Postcard from Dún Laoghaire’s West Pier
by Philippa Conlon | April 3, 2023
A fat seal drags itself up the harbour
To gnaw on fishbones. In my dreams jaws clamp
Round my skull, bring brittle bits of me back
Down towards the seaweed, sludge and slime.
I see it as I feel it.
Troops expected France but spilled out of ships
Here, at what was then Kingstown,
To find a revolution baked in blood
And prayers, conducted from a biscuit factory
On the periphery of an empire.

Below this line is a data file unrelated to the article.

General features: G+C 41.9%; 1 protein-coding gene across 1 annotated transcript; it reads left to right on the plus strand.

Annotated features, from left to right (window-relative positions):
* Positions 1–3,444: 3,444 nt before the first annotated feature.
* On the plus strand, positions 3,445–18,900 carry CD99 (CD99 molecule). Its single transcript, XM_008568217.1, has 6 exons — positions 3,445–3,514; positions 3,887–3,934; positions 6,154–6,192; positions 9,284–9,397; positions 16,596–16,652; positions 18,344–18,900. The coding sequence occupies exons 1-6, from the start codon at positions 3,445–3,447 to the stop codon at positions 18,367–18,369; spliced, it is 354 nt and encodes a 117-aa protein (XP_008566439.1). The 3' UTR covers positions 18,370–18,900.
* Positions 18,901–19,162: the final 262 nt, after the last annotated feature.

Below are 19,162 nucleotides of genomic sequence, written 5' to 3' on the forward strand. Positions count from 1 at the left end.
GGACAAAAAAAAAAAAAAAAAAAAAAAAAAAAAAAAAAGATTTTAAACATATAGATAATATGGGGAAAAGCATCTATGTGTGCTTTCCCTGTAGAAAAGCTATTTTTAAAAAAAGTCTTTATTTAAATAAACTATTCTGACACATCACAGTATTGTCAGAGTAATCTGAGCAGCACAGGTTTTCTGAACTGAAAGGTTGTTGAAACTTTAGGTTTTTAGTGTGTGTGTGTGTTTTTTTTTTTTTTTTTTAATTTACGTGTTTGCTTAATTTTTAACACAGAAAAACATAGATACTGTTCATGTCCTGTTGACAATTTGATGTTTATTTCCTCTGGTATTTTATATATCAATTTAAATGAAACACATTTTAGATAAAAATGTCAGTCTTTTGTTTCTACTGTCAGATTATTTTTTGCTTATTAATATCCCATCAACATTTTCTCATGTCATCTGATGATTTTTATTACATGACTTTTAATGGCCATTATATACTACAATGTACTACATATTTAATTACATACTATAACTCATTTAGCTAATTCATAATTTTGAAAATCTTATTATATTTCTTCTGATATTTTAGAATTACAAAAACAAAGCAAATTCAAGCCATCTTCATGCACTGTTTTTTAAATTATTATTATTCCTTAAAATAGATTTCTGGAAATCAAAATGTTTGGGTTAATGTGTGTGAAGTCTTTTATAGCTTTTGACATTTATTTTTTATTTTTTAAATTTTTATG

I could write you a masterpiece in the sand,
See it brought to death with sea-blood –
Blue and watery and whole, if only
For that instant. I turn over the vowels
Like shells, sound them like a promise.
I think of the perverse play of love
Printed between the bespectacled man and the woman,
Sent to glimmering Trieste from a ramshackle
Cottage where God gazed from the mantlepiece,
And the stamp that stood sentinel to it all.
The tendrils of an afternoon wasted
Wrap around my wrist, threaten to pull me
Out with the tide. I am kept on grey rock
By salt air and your palm, warm in mine, and
The quiet intimacy of that Sunday.∎
Words by Philippa Conlon. Art by Poppy Williams.